Abstract 3389


Two third of patients experience persisting symptoms after pulmonary embolism (PE). No distinct (cardiopulmonary) pathology is detectable in most of them. We previously reported that patients with persisting symptoms had a higher body-mass-index (BMI). In this study, we evaluated whether patients developing persisting symptoms had a higher BMI at time of PE or a larger gain of weight than patients without persisting symptoms, or both.


In patients at least one year after PE, height and weight were measured. Medical charts were reviewed for weight at time of PE. Patients were regarded as overweight if BMI was 25–30 kg/m2 and as obese with a BMI >30 kg/m2. Patients were classified as having increased tiredness when they reported any increase in tiredness with or without loss of condition after PE; their daily routine had to be unchanged. Patients were classified as having decreased performance when reporting any change in daily routine due to residual symptoms following PE. All other patients were classified as having no symptoms.


Between May 2008 and December 2010 129 patients were evaluated. Median age at time of PE was 52.2 (range 20.8–86.7) years and median time passed since PE was 2.0 (range 1.0–14.9) years, 55 (43%) were female.

Median BMI at time of PE was 27.5 (range 17.3–46.1) kg/m2. At evaluation for this study, median BMI was 28.1 (range 17.9–50.3) kg/m2. Median gain in weight between PE and evaluation was 3.0 (range −19.0–28.0) kg. This resulted in a median increase in BMI of 0.9 (range −5.4–9.0) kg/m2.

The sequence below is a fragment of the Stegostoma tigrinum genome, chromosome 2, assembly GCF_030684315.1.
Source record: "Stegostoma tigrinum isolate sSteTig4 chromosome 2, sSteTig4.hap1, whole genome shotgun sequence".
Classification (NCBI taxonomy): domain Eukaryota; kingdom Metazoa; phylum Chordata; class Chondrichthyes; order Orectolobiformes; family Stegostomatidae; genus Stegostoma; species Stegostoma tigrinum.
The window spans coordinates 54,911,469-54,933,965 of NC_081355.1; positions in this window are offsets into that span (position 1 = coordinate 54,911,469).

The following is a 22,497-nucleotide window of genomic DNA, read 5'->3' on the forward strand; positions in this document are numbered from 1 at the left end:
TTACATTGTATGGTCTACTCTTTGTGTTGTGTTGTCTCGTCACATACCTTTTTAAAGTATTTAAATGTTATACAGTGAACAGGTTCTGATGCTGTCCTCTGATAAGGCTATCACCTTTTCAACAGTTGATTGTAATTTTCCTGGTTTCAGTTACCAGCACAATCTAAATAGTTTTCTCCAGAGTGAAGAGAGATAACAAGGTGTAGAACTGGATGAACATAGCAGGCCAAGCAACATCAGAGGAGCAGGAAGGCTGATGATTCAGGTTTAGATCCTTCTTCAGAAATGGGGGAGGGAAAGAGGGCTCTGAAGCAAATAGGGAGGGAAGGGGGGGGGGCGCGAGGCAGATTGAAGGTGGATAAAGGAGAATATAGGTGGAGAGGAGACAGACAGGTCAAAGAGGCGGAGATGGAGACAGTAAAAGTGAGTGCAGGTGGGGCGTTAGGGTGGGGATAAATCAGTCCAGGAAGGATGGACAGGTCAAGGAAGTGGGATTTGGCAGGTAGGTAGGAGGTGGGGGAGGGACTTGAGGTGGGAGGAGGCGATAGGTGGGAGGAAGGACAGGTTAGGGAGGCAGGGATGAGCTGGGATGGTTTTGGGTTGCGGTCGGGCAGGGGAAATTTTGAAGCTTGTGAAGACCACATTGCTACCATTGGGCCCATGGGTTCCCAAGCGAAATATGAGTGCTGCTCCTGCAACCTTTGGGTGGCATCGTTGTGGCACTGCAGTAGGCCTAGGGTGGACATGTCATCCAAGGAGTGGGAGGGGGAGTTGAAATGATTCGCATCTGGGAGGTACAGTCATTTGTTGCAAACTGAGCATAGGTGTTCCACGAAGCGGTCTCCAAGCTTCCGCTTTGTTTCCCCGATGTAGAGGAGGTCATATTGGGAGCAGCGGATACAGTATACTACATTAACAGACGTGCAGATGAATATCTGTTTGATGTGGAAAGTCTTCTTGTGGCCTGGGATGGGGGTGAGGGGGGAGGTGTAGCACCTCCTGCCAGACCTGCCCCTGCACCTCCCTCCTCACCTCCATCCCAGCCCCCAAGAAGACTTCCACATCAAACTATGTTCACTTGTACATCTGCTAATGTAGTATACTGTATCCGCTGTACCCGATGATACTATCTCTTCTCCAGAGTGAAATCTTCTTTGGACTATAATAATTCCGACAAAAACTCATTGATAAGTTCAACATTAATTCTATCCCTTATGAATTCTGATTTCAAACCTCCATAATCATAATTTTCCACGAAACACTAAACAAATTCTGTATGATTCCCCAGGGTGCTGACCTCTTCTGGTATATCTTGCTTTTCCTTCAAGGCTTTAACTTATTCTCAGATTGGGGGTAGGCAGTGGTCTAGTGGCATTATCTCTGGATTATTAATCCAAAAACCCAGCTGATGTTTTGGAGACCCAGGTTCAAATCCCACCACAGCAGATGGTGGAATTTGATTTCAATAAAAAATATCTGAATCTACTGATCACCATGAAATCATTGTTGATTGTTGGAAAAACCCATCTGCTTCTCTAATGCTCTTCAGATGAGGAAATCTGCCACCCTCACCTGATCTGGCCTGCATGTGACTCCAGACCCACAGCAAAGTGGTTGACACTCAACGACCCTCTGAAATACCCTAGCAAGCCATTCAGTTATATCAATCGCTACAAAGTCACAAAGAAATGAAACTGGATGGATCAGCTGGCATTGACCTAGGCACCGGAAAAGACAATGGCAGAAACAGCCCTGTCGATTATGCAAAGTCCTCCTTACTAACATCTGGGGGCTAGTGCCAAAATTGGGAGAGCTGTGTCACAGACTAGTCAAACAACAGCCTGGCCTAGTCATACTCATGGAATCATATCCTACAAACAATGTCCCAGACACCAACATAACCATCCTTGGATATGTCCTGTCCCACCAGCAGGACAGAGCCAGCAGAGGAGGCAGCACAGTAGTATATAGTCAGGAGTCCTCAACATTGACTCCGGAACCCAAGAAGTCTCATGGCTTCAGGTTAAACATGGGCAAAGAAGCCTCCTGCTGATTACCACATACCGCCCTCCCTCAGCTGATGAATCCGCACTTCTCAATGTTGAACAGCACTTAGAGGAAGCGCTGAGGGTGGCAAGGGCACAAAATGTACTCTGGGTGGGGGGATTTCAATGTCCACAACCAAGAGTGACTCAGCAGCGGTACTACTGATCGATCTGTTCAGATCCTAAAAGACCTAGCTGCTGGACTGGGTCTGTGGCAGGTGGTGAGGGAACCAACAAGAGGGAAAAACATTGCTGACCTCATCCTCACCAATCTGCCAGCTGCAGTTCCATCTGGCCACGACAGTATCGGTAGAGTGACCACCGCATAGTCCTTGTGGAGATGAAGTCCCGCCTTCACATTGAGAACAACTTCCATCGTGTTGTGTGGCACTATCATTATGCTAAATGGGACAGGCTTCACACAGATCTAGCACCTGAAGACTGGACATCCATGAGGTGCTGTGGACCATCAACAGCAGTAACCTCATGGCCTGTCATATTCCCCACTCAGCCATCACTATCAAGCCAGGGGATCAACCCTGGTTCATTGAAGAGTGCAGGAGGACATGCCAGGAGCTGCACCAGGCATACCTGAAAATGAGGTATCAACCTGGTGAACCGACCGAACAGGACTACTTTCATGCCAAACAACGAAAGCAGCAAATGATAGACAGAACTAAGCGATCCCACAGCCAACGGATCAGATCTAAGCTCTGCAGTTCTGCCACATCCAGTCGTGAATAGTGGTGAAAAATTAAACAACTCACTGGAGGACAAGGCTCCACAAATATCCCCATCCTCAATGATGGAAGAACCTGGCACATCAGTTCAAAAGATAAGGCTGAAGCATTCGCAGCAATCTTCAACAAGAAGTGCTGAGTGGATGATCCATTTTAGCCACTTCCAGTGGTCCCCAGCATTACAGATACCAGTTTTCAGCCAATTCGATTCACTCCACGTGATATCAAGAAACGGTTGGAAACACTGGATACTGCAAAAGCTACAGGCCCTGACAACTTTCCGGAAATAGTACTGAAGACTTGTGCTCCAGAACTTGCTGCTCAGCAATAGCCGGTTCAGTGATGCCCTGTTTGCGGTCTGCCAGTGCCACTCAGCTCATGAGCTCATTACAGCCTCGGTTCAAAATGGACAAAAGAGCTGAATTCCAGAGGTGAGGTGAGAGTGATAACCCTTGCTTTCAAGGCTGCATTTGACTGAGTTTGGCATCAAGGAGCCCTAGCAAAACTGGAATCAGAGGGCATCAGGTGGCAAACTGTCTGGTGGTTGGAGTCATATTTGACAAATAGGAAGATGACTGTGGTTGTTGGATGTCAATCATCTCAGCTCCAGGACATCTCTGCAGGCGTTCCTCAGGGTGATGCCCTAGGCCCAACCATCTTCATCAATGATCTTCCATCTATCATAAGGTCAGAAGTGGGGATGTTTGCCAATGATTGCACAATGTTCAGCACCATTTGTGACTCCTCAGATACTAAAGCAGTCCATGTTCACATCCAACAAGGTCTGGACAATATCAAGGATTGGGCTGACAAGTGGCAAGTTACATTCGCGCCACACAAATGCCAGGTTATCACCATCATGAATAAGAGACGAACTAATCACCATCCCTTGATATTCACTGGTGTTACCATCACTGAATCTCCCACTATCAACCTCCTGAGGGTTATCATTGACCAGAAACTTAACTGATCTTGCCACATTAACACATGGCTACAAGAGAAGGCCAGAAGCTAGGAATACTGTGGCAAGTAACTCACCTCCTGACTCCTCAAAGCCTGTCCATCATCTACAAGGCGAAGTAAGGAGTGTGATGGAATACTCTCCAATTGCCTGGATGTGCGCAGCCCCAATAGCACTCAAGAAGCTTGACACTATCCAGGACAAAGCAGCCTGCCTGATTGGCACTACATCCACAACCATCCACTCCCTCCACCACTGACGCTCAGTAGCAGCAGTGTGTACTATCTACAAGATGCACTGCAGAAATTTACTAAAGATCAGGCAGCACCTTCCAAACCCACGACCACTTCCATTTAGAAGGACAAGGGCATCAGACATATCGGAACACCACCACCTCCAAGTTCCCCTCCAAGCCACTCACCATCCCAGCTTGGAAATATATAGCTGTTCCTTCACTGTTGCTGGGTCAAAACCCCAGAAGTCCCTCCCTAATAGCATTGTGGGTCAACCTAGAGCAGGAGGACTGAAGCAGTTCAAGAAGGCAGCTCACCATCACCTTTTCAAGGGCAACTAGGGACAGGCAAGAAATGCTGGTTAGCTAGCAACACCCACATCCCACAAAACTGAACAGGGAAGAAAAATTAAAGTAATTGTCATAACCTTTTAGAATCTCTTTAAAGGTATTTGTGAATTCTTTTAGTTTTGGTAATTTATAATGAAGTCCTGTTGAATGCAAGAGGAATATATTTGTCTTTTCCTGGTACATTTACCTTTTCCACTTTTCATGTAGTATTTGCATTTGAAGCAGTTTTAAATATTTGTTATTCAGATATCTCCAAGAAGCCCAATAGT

In asymptomatic patients, median BMI was unchanged at 26.6 (range 17.9–43.5) kg/m2. In patients with increased tiredness BMI increased from 27.6 (range 18.7–42.1) kg/m2 to 28.4 (range 20.2–46.4) kg/m2, and in patients with decreased performance from 27.9 (range 20.7–46.1) kg/m2 to 28.9 (range 21.9–50.3) kg/m2 (p=0.049). In the asymptomatic group percentage of patients with normal BMI remained 35%. In the symptomatic groups BMI decreased from 28% to 21% and from 24% to 16%, respectively. Percentage of obese patients increased from 23% to 29% in asymptomatic patients, and from 33% and 32% it increased to 37% in both, patients with increased tiredness and in those with decreased performance. Median gain in weight was 2.0 (range −19.0–28.0) kg vs. 3.0 (range −15.0–27.0) kg vs. 3.8 (range −6.0–19.0) kg, respectively.

Women more often had persistent symptoms. Females accounted for 38% of asymptomatic patients, in symptomatic patients 28% with increased tiredness and 66% with decreased performance were female. This correlated with a higher percentage of obese women (40%) than men (20%) at time of PE, p=0.009. At time of evaluation, 42% of women and 28% of men were obese, p=0.057. No differences were observed between women and men regarding change in weight or BMI.


Patients with persisting symptoms were heavier than those without symptoms. This was explained by both a higher BMI at PE, and a greater gain in weight during follow-up. Patients without persisting symptoms had no increase in median BMI.


No relevant conflicts of interest to declare.

Author notes


Asterisk with author names denotes non-ASH members.